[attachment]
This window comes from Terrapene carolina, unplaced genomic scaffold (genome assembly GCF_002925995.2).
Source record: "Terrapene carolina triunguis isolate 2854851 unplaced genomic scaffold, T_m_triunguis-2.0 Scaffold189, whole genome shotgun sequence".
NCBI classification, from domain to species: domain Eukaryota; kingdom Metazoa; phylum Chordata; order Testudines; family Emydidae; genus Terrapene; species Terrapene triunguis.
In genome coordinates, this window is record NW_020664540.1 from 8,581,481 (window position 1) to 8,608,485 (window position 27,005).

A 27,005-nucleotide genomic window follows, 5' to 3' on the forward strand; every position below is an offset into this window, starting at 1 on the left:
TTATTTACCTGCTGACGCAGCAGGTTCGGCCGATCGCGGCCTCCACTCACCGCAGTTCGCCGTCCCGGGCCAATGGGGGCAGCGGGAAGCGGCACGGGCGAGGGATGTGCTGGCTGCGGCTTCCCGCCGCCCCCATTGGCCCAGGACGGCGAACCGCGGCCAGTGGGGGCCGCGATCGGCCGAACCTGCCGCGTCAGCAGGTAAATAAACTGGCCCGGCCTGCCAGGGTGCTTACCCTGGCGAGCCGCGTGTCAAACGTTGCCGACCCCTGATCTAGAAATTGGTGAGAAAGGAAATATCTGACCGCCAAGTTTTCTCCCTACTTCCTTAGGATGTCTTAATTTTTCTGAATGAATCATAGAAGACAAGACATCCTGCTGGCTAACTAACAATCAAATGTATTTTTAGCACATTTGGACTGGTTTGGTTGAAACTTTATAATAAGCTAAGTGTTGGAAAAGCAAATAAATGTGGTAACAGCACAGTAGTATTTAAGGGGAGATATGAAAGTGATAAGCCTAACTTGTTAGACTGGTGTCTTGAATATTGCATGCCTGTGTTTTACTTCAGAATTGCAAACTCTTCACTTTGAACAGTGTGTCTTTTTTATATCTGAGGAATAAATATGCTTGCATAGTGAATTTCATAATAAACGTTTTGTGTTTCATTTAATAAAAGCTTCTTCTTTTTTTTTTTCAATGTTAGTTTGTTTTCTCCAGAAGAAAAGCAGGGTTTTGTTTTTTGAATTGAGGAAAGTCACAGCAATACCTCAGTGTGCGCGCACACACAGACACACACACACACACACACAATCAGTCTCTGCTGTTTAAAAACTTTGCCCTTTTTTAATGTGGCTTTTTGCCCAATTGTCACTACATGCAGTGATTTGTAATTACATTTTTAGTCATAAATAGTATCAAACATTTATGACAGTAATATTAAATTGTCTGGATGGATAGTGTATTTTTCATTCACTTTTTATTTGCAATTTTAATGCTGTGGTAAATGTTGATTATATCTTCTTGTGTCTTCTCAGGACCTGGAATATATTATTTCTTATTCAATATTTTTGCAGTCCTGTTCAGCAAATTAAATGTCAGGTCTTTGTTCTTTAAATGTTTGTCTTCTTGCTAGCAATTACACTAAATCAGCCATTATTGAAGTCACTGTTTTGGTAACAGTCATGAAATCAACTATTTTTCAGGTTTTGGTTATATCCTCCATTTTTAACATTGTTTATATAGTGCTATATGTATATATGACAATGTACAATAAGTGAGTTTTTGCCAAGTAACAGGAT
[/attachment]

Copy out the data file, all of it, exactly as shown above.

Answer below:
This window comes from Terrapene carolina, unplaced genomic scaffold (genome assembly GCF_002925995.2).
Source record: "Terrapene carolina triunguis isolate 2854851 unplaced genomic scaffold, T_m_triunguis-2.0 Scaffold189, whole genome shotgun sequence".
NCBI classification, from domain to species: domain Eukaryota; kingdom Metazoa; phylum Chordata; order Testudines; family Emydidae; genus Terrapene; species Terrapene triunguis.
In genome coordinates, this window is record NW_020664540.1 from 8,581,481 (window position 1) to 8,608,485 (window position 27,005).

A 27,005-nucleotide genomic window follows, 5' to 3' on the forward strand; every position below is an offset into this window, starting at 1 on the left:
TTATTTACCTGCTGACGCAGCAGGTTCGGCCGATCGCGGCCTCCACTCACCGCAGTTCGCCGTCCCGGGCCAATGGGGGCAGCGGGAAGCGGCACGGGCGAGGGATGTGCTGGCTGCGGCTTCCCGCCGCCCCCATTGGCCCAGGACGGCGAACCGCGGCCAGTGGGGGCCGCGATCGGCCGAACCTGCCGCGTCAGCAGGTAAATAAACTGGCCCGGCCTGCCAGGGTGCTTACCCTGGCGAGCCGCGTGTCAAACGTTGCCGACCCCTGATCTAGAAATTGGTGAGAAAGGAAATATCTGACCGCCAAGTTTTCTCCCTACTTCCTTAGGATGTCTTAATTTTTCTGAATGAATCATAGAAGACAAGACATCCTGCTGGCTAACTAACAATCAAATGTATTTTTAGCACATTTGGACTGGTTTGGTTGAAACTTTATAATAAGCTAAGTGTTGGAAAAGCAAATAAATGTGGTAACAGCACAGTAGTATTTAAGGGGAGATATGAAAGTGATAAGCCTAACTTGTTAGACTGGTGTCTTGAATATTGCATGCCTGTGTTTTACTTCAGAATTGCAAACTCTTCACTTTGAACAGTGTGTCTTTTTTATATCTGAGGAATAAATATGCTTGCATAGTGAATTTCATAATAAACGTTTTGTGTTTCATTTAATAAAAGCTTCTTCTTTTTTTTTTTCAATGTTAGTTTGTTTTCTCCAGAAGAAAAGCAGGGTTTTGTTTTTTGAATTGAGGAAAGTCACAGCAATACCTCAGTGTGCGCGCACACACAGACACACACACACACACACACAATCAGTCTCTGCTGTTTAAAAACTTTGCCCTTTTTTAATGTGGCTTTTTGCCCAATTGTCACTACATGCAGTGATTTGTAATTACATTTTTAGTCATAAATAGTATCAAACATTTATGACAGTAATATTAAATTGTCTGGATGGATAGTGTATTTTTCATTCACTTTTTATTTGCAATTTTAATGCTGTGGTAAATGTTGATTATATCTTCTTGTGTCTTCTCAGGACCTGGAATATATTATTTCTTATTCAATATTTTTGCAGTCCTGTTCAGCAAATTAAATGTCAGGTCTTTGTTCTTTAAATGTTTGTCTTCTTGCTAGCAATTACACTAAATCAGCCATTATTGAAGTCACTGTTTTGGTAACAGTCATGAAATCAACTATTTTTCAGGTTTTGGTTATATCCTCCATTTTTAACATTGTTTATATAGTGCTATATGTATATATGACAATGTACAATAAGTGAGTTTTTGCCAAGTAACAGGAT